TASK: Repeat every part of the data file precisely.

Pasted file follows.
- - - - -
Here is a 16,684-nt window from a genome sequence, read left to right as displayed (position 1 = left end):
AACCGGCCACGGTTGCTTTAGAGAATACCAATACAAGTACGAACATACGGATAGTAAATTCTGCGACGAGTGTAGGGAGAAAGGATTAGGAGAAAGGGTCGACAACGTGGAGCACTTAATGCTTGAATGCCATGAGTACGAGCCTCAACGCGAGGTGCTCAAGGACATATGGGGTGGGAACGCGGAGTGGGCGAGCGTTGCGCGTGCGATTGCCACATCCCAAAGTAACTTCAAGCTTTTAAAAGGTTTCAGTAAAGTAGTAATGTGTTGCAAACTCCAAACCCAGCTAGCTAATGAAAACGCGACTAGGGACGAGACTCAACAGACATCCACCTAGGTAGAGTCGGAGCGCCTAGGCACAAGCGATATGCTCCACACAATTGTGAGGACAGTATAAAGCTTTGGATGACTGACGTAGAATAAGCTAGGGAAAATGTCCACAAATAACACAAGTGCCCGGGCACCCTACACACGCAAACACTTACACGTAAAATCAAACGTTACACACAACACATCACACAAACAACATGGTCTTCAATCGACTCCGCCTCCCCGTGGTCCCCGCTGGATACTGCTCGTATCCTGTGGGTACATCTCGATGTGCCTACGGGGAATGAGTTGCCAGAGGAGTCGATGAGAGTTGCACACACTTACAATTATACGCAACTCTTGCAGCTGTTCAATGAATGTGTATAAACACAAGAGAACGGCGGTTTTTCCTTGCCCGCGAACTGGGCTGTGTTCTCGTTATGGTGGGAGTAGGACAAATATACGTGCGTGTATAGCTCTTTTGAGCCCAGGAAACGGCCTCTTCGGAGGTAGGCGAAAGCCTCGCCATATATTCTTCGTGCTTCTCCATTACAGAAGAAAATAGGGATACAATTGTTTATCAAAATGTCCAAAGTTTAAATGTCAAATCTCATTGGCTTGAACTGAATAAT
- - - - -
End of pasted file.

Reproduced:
Here is a 16,684-nt window from a genome sequence, read left to right as displayed (position 1 = left end):
AACCGGCCACGGTTGCTTTAGAGAATACCAATACAAGTACGAACATACGGATAGTAAATTCTGCGACGAGTGTAGGGAGAAAGGATTAGGAGAAAGGGTCGACAACGTGGAGCACTTAATGCTTGAATGCCATGAGTACGAGCCTCAACGCGAGGTGCTCAAGGACATATGGGGTGGGAACGCGGAGTGGGCGAGCGTTGCGCGTGCGATTGCCACATCCCAAAGTAACTTCAAGCTTTTAAAAGGTTTCAGTAAAGTAGTAATGTGTTGCAAACTCCAAACCCAGCTAGCTAATGAAAACGCGACTAGGGACGAGACTCAACAGACATCCACCTAGGTAGAGTCGGAGCGCCTAGGCACAAGCGATATGCTCCACACAATTGTGAGGACAGTATAAAGCTTTGGATGACTGACGTAGAATAAGCTAGGGAAAATGTCCACAAATAACACAAGTGCCCGGGCACCCTACACACGCAAACACTTACACGTAAAATCAAACGTTACACACAACACATCACACAAACAACATGGTCTTCAATCGACTCCGCCTCCCCGTGGTCCCCGCTGGATACTGCTCGTATCCTGTGGGTACATCTCGATGTGCCTACGGGGAATGAGTTGCCAGAGGAGTCGATGAGAGTTGCACACACTTACAATTATACGCAACTCTTGCAGCTGTTCAATGAATGTGTATAAACACAAGAGAACGGCGGTTTTTCCTTGCCCGCGAACTGGGCTGTGTTCTCGTTATGGTGGGAGTAGGACAAATATACGTGCGTGTATAGCTCTTTTGAGCCCAGGAAACGGCCTCTTCGGAGGTAGGCGAAAGCCTCGCCATATATTCTTCGTGCTTCTCCATTACAGAAGAAAATAGGGATACAATTGTTTATCAAAATGTCCAAAGTTTAAATGTCAAATCTCATTGGCTTGAACTGAATAAT